Re-watching My Comfort Show: Doctor Who

There is always comfort to be found in re-watching shows we loved so much in childhood. It gives us a chance to revisit childhood emotions and connects us to a past we may mourn. The most memorable show I watched during childhood was Doctor Who – specifically the era now defined as New Who.

Doctor Who ticks all the boxes for me as the perfect show to re-watch; multiple series, cross-episode storylines and the nostalgia of when I first watched the series. The show is full of binary opposites; human vs alien, good vs bad, right vs wrong. In the constantly changing and anxiety inducing world of Covid, it is nice to have such things laid out clearly.

Sometimes everything imaginable seems to be going wrong, but you still know it will be okay in the end. And isn’t that a message we all need right now? We want to know that we can overcome this; that it is only a mere dot on the timeline.

One of the most important aspects of the show is its very real form of escapism. When visiting alien worlds, you can switch off from the Covid reality of our day. It’s a naïve world free from all this present worry, and sometimes that’s needed.

Earlier this year I started re-watching Doctor Who (circa 2005) during a time that I needed some form of comfort show to ground me (and I’d already re-watched Derry Girls too many times).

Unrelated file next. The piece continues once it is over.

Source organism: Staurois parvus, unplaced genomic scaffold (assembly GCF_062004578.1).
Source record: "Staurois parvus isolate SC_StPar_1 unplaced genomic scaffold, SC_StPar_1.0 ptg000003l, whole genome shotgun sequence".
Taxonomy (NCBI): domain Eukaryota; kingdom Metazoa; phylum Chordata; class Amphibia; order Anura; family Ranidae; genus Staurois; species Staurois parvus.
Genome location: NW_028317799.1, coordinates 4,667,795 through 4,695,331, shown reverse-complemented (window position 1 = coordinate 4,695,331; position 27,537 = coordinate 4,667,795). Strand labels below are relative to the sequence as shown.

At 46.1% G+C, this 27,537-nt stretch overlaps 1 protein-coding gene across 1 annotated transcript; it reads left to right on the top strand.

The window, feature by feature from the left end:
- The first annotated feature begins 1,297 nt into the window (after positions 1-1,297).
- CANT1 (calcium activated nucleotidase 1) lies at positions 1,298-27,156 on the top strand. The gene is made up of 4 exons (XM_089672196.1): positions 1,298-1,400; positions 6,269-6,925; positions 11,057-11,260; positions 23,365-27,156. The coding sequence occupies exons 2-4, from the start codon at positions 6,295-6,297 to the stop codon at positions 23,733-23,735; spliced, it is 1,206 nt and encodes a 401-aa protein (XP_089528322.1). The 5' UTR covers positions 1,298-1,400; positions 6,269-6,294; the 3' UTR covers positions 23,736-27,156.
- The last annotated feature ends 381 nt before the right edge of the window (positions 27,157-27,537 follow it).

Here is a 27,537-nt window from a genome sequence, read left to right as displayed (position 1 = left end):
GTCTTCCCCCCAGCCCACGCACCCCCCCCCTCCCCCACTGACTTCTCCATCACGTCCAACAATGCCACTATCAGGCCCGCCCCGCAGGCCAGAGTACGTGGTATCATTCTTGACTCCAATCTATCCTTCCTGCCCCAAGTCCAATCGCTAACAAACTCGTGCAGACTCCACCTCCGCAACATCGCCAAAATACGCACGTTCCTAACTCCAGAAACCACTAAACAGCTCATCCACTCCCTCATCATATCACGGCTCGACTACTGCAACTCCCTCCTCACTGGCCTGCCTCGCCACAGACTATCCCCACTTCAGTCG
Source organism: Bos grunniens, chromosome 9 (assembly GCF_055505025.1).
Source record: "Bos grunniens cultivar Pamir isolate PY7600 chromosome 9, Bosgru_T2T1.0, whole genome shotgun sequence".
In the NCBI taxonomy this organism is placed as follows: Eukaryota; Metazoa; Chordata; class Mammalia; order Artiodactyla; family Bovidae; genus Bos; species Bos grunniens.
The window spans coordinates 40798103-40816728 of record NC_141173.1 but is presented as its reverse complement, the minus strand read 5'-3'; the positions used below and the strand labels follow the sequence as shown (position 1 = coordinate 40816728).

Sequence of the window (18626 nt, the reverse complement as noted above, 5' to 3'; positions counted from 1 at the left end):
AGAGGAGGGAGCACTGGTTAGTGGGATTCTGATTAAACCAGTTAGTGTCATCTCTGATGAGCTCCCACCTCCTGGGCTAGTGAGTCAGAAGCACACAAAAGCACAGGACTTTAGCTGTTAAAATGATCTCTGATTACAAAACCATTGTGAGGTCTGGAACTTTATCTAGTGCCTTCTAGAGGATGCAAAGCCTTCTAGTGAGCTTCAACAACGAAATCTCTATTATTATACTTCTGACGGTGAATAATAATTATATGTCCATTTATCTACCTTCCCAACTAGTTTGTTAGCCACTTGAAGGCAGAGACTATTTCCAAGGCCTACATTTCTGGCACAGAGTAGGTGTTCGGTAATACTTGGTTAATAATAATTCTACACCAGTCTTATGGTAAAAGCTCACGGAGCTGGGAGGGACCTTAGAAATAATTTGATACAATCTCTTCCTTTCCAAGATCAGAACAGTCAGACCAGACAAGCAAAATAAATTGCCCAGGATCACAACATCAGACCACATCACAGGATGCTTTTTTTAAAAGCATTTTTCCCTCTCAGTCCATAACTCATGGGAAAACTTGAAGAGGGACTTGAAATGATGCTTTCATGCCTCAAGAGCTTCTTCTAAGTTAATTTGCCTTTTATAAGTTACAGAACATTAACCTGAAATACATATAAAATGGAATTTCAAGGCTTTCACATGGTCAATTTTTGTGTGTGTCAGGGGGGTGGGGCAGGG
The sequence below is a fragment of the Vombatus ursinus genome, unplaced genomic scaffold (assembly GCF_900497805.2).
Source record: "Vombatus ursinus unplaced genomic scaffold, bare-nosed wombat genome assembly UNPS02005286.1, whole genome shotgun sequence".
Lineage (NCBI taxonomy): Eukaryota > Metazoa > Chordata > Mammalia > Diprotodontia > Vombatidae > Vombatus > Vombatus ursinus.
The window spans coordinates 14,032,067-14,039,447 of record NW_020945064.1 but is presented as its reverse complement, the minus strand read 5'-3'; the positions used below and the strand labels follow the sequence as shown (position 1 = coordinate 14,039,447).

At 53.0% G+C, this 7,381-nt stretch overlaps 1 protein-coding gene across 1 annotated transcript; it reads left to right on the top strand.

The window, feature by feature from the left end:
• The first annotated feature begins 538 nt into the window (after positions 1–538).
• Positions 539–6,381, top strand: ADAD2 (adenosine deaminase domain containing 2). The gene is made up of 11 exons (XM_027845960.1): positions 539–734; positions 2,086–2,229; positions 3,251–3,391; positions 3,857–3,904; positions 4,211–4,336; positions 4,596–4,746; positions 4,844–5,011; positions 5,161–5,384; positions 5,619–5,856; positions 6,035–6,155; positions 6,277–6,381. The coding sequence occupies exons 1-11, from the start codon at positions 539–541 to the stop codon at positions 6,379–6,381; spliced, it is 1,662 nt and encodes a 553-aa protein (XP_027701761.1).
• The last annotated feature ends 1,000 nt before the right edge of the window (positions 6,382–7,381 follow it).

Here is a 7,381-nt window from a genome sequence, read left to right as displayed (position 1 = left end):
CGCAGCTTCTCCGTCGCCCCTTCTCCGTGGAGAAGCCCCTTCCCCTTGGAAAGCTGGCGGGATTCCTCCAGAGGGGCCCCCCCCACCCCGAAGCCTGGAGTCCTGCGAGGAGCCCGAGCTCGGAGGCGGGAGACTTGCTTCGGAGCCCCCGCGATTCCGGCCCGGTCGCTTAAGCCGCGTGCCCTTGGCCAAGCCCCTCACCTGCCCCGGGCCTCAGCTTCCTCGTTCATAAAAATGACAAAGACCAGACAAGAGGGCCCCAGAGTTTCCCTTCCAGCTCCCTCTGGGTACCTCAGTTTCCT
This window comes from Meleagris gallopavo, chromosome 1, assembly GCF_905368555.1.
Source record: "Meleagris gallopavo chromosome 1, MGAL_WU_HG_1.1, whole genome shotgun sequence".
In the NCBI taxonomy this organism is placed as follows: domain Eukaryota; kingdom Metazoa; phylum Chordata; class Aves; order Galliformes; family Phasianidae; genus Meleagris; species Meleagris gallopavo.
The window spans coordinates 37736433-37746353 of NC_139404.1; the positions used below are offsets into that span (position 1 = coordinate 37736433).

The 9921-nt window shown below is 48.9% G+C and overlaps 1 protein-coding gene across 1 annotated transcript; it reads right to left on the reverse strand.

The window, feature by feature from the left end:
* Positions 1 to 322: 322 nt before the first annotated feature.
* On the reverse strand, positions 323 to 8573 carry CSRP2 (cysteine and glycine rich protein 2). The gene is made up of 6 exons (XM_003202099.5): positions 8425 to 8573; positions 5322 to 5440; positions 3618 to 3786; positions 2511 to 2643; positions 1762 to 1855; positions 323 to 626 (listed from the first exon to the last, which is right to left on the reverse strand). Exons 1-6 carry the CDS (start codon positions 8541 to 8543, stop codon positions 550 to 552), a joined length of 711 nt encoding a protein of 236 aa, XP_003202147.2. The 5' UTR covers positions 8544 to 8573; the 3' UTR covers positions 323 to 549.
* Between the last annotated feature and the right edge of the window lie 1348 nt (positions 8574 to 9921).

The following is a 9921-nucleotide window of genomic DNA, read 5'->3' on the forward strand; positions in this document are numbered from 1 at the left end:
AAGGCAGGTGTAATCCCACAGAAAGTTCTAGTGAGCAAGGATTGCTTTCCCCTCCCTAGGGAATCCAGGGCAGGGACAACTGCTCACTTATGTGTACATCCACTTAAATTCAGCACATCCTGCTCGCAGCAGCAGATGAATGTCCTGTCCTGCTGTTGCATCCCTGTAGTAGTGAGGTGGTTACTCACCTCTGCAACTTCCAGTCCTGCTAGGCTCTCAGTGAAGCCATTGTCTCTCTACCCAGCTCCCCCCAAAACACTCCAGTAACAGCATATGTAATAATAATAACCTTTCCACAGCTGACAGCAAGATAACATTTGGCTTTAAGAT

The main thing that re-watching this childhood favourite has made me realise is that I don’t actually enjoy Doctor Who anymore. I love re-watching Doctors Nine and Ten, but getting through Eleven felt like a slog: I have almost no recollection of previously watching the series past David Tennent leaving.

I’ve come to realise what I love is the safety of the show, the memories it brings me and the easy watching. In short, it’s the nostalgia of watching the show during childhood that made me turn back to it when I did. I needed to know things would work out and be okay and Doctor Who gave me that – after every hour long episode things would be okay again.

Watching Doctor Who now takes me back to my childhood – the life I was living, the friends I had, the feelings that I felt. I don’t think I was giving myself enough time to think about the person I was as a child until I fell back in love with the show that connected me so vividly with my childhood.

In childhood, life often seems a lot simpler and it has been nice to fall back into that mind-set for a short while. Although some of the aliens in Doctor Who still scare me, this isn’t the only emotion I feel when I watch it. The ongoing storylines of love, relationships and friendships have me hooked. The plots that some prominent figures are actually dangerous (and alien) make me think more deeply about how this reflects real life. The compassion shown towards aliens, who really are just scared themselves, reinforces the idea that being kind is always important. As an adult, I have a better understanding of the social commentary that Doctor Who provides, and how this mirrors a world I recognise today.

Re-watching Doctor Who has filled a hole in me that I didn’t know was there. It has transported me back in time and away from the anxieties of 2021. But perhaps most importantly, it has also reminded me that although the villains in our lives are sometimes people we love and trust, they never win: things will always be okay.

Image courtesy of Aneta Pawlik.

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